What to Do about Other People’s Clutter

I’ve asked my friend, Professional Organizer Aby Garvey, to visit us today with a post that addresses another question I get frequently asked:  how do I get other members of my family on board the organizing train? Aby offers some very good points on how to make this happen.  If you are interested in more in-depth personal organizing assistance, Aby offers online organizing workshops at affordable prices (especially if you compare it to the price of actually hiring a Professional Organizer to come into your home!).  You’ll also find a discount code at the end of this post.  Welcome Aby!

In nearly every session of my online workshops, Organizing 101: Learn How to Get Organized and Quick + Simple Clutter Control, someone asks: What can I do about so-and-so’s clutter? While “so-and-so” changes from workshop to workshop—sometimes it’s a husband, other times it’s a roommate, and often so-and-so is a son or a daughter—the essence of the question is always the same: If I’m going to put in the time and effort to get organized and declutter my home, how can I make sure my efforts aren’t undermined by the clutter bug(s) that live with me?

My answer may surprise you. What I always suggest is that at the onset, instead of worrying about the other clutter-bugs in your home, focus solely on you and your clutter. Now if other people in your home are contributing to the clutter situation, it’s very likely that their clutter is far more noticeable and annoying to you than your own clutter. This is why your instinct is to worry about them. But, here’s the thing: If there’s any clutter in your home with your name on it, if your so-and-so isn’t noticing it now, he most definitely will when you ask him to do something about his clutter.

When you start with yourself, you will be standing on solid ground when you ask other people to jump on the clutter-busting bandwagon later on. Furthermore, you start the process of showing your family what is now expected in your home. Begin by focusing on spaces that are yours and yours alone—such as your side of the bedroom or your craft space or your drawer in the bathroom or the laundry room, if that is your domain. This will help remove the fear that someone else will mess up your hard work—since they don’t use this space anyway — and it also shows that you’re creating these changes for you, which sends a very powerful message as well.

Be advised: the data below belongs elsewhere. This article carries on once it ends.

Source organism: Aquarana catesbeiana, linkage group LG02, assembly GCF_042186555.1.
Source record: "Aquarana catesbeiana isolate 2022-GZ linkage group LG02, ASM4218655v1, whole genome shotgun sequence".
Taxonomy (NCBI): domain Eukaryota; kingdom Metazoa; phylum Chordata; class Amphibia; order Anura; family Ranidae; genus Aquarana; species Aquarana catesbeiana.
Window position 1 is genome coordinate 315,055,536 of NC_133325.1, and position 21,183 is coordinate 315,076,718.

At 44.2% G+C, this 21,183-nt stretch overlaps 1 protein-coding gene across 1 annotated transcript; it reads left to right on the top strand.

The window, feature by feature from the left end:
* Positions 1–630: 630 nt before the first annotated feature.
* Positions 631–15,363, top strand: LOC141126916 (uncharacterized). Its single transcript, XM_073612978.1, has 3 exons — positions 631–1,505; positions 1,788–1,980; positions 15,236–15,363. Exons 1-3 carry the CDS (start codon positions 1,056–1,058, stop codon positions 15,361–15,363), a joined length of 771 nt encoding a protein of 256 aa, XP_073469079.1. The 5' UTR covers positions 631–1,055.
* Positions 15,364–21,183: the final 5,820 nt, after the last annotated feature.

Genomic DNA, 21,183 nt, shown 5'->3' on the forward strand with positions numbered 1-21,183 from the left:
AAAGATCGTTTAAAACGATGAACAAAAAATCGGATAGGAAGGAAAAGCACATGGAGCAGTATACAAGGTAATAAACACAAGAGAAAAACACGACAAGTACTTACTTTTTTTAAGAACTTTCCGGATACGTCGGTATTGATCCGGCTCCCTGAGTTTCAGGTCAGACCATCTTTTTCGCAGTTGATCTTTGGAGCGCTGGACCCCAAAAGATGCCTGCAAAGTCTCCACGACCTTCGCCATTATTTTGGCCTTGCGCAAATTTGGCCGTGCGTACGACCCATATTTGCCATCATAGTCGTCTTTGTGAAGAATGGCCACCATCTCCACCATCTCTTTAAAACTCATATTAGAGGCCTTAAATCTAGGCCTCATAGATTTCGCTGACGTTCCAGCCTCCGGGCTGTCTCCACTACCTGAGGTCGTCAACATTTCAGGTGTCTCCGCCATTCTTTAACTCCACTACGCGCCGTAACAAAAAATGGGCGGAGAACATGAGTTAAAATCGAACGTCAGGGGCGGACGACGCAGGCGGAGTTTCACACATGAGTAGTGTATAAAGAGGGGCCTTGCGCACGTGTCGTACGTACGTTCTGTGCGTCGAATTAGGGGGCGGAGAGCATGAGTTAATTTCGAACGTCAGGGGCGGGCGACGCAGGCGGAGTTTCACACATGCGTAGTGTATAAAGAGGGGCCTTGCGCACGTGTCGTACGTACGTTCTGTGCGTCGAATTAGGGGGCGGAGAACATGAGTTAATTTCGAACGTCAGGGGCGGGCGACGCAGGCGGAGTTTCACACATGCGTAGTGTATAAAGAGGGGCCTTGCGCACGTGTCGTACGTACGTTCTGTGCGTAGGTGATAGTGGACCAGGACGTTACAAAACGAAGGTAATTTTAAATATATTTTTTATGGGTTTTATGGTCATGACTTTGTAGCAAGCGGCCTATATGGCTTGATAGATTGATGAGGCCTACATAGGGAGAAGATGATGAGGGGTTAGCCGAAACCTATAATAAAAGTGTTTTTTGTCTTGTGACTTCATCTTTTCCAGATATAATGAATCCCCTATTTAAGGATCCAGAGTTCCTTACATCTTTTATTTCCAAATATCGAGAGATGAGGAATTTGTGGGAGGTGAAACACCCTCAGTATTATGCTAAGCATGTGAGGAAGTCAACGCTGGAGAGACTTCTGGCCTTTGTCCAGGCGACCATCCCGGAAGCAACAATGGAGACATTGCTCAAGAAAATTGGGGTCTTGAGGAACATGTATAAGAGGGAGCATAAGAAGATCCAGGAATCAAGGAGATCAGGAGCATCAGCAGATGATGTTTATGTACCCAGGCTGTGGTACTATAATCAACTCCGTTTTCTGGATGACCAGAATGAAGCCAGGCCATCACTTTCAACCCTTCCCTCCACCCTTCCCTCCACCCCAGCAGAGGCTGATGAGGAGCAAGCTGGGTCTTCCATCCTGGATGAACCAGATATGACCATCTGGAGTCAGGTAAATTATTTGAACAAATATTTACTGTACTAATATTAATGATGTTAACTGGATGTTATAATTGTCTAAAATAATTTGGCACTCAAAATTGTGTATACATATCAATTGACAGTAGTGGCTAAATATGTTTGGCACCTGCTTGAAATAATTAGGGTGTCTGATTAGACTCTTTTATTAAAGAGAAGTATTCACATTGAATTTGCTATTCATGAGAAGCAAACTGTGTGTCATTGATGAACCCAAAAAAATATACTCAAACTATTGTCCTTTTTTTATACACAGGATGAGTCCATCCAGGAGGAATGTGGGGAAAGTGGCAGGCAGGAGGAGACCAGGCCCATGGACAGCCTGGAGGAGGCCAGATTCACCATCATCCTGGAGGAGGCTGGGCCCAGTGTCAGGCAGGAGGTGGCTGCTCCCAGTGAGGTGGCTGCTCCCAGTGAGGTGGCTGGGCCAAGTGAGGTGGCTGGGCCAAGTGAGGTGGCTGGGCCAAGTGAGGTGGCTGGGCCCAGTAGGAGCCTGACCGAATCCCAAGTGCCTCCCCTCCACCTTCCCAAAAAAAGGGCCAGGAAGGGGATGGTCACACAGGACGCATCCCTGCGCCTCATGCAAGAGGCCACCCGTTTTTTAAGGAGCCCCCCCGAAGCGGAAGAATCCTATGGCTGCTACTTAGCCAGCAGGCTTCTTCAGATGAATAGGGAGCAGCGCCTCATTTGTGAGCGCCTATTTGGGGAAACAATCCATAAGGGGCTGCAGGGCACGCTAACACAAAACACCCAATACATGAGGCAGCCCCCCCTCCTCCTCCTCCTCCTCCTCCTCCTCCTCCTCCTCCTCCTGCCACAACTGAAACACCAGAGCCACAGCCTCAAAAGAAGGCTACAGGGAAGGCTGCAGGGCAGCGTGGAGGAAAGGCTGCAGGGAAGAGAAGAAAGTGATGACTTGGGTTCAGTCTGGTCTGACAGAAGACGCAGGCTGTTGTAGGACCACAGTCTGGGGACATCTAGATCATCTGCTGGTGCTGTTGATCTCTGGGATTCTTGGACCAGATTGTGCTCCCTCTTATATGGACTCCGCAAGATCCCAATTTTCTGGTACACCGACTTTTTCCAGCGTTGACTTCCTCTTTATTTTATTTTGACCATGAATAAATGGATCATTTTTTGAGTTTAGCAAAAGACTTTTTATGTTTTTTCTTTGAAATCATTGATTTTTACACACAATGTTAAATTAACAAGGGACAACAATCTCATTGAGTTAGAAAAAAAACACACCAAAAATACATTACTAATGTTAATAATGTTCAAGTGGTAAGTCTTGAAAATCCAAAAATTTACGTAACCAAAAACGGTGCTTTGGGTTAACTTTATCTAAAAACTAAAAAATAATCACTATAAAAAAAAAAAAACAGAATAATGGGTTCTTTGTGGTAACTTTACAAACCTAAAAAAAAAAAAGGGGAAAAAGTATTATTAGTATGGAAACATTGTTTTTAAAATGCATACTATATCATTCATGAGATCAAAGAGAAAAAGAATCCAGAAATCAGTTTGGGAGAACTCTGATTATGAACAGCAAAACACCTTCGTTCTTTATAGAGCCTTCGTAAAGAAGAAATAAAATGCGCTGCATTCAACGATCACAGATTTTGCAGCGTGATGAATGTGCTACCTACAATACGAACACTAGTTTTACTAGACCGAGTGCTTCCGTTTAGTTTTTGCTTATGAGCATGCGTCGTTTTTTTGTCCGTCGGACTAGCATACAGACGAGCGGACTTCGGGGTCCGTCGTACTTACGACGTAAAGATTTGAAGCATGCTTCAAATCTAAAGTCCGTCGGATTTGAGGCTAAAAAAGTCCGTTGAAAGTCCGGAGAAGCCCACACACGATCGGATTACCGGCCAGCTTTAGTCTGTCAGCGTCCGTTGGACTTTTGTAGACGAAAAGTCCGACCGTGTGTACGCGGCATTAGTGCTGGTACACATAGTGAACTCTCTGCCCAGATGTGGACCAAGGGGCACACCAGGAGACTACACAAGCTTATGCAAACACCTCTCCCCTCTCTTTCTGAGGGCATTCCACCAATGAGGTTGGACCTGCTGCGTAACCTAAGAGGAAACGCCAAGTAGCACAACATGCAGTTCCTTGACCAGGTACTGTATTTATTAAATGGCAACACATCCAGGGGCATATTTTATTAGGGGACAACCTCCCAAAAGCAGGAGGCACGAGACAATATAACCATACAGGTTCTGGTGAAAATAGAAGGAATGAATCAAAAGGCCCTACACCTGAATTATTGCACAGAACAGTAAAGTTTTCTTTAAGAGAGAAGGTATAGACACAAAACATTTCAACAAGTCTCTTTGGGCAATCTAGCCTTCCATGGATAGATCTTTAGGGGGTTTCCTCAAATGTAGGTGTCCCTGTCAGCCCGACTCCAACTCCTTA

Share your journey. As you start with your own pockets of clutter, share your decluttering journey with your family. Explain why you’re putting in the time and effort to declutter your spaces and get organized. Tell your family members the benefits you intend to create. Then, as you make progress on your projects, share your successes and even your roadblocks with them. Share how good it feels to clear clutter and take steps forward on an important goal. Show your family members your organized spaces so they can see how great your spaces look. In short, share your enthusiasm…because enthusiasm is contagious.

Lead by example. When you declutter a room, the energy in that room shifts…and others will feel it, too, even if they weren’t involved in the decluttering process. As you continue on your personal organizing journey, you may begin to see, as many past participants of my online workshops have found, that others will naturally jump on the organizing bandwagon! As they hear about and see and feel the benefits you’re creating, they just may want some of that for themselves. But if not, don’t get discouraged. Simply continue on with your journey, tackling your organizing projects and creating new organized habits.

Getting your clutter-bugs on board. Once you’re in control of your own clutter, then you’ll be sending a consistent message about the new rules of engagement in your home. If the clutter-bug(s) haven’t jumped on board on their own, this is the time to sit down and have a conversation with him, her or them. Share what you want and review the benefits you’ve experienced as a result of your organizing journey. Tell them how much more energized, yet calm and peaceful, you feel now. Share with them how confident you feel when someone goes into one of your organized areas, and tell them how much more time you have now because you no longer search through stacks and piles for your things. In short, explain how worthwhile your decluttering efforts have been for you.